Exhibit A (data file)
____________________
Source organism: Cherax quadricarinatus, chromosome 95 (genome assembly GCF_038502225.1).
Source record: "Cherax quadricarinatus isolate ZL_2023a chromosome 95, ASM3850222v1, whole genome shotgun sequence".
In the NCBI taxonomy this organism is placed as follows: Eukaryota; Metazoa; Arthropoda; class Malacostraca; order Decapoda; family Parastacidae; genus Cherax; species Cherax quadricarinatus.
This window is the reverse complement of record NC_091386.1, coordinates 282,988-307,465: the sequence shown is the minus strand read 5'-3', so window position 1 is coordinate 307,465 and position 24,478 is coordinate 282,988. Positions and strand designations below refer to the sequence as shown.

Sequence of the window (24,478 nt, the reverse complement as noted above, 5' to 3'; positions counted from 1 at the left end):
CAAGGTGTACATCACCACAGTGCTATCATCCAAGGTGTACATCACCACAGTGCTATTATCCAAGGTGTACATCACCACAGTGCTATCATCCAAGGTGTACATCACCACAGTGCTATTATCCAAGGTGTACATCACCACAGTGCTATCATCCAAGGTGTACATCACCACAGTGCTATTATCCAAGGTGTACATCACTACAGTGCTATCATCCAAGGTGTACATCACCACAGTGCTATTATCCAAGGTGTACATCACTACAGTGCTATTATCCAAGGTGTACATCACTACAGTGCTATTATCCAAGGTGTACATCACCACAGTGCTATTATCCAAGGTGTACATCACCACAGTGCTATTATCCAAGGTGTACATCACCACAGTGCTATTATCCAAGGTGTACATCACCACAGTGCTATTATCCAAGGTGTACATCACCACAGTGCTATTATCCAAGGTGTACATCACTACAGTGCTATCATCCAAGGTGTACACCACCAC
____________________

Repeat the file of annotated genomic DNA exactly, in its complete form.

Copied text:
Source organism: Cherax quadricarinatus, chromosome 95 (genome assembly GCF_038502225.1).
Source record: "Cherax quadricarinatus isolate ZL_2023a chromosome 95, ASM3850222v1, whole genome shotgun sequence".
In the NCBI taxonomy this organism is placed as follows: Eukaryota; Metazoa; Arthropoda; class Malacostraca; order Decapoda; family Parastacidae; genus Cherax; species Cherax quadricarinatus.
This window is the reverse complement of record NC_091386.1, coordinates 282,988-307,465: the sequence shown is the minus strand read 5'-3', so window position 1 is coordinate 307,465 and position 24,478 is coordinate 282,988. Positions and strand designations below refer to the sequence as shown.

Sequence of the window (24,478 nt, the reverse complement as noted above, 5' to 3'; positions counted from 1 at the left end):
CAAGGTGTACATCACCACAGTGCTATCATCCAAGGTGTACATCACCACAGTGCTATTATCCAAGGTGTACATCACCACAGTGCTATCATCCAAGGTGTACATCACCACAGTGCTATTATCCAAGGTGTACATCACCACAGTGCTATCATCCAAGGTGTACATCACCACAGTGCTATTATCCAAGGTGTACATCACTACAGTGCTATCATCCAAGGTGTACATCACCACAGTGCTATTATCCAAGGTGTACATCACTACAGTGCTATTATCCAAGGTGTACATCACTACAGTGCTATTATCCAAGGTGTACATCACCACAGTGCTATTATCCAAGGTGTACATCACCACAGTGCTATTATCCAAGGTGTACATCACCACAGTGCTATTATCCAAGGTGTACATCACCACAGTGCTATTATCCAAGGTGTACATCACCACAGTGCTATTATCCAAGGTGTACATCACTACAGTGCTATCATCCAAGGTGTACACCACCAC